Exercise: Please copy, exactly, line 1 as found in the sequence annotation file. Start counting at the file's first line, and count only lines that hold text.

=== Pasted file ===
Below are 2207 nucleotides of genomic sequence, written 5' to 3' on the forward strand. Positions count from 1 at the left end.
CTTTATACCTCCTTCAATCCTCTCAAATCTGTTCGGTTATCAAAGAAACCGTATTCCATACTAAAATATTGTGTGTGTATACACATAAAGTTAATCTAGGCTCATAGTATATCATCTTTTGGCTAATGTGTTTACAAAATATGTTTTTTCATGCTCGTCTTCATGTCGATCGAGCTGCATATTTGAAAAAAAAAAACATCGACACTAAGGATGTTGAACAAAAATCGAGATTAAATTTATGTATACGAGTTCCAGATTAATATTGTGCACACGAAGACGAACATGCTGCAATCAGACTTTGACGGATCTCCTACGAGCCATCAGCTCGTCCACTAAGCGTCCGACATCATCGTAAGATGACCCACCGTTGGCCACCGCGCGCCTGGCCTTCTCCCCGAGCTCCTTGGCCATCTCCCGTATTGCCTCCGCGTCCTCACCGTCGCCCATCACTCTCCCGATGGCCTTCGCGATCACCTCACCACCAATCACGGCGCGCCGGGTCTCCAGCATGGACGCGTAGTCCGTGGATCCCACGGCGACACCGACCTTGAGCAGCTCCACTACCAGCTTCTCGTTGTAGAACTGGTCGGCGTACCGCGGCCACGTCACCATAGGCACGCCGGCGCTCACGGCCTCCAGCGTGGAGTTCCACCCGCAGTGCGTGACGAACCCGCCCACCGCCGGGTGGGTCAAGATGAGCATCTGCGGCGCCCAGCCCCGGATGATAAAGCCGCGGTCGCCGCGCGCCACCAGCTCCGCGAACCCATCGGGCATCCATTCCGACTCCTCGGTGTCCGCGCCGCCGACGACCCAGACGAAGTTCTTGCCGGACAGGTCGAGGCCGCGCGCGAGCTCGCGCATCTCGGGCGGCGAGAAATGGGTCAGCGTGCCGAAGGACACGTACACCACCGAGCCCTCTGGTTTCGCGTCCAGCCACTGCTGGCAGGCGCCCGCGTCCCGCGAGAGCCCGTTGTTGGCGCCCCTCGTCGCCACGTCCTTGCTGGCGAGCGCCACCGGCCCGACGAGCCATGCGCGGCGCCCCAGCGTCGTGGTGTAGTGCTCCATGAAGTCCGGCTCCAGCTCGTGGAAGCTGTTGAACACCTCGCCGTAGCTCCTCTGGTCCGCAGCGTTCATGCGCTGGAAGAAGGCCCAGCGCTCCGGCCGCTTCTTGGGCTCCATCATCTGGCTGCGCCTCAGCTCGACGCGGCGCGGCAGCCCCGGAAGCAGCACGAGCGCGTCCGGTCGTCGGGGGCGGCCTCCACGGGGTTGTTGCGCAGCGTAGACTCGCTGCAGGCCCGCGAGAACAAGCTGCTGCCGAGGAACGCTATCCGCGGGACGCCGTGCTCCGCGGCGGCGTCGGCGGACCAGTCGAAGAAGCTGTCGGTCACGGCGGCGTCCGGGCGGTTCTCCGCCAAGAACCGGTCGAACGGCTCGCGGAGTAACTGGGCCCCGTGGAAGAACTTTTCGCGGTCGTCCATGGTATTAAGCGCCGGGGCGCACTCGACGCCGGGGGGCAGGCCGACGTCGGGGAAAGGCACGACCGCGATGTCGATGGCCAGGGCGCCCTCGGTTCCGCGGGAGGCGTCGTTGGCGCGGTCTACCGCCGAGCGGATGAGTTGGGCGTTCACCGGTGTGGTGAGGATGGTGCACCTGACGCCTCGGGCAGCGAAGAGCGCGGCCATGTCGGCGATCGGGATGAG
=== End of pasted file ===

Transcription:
Below are 2207 nucleotides of genomic sequence, written 5' to 3' on the forward strand. Positions count from 1 at the left end.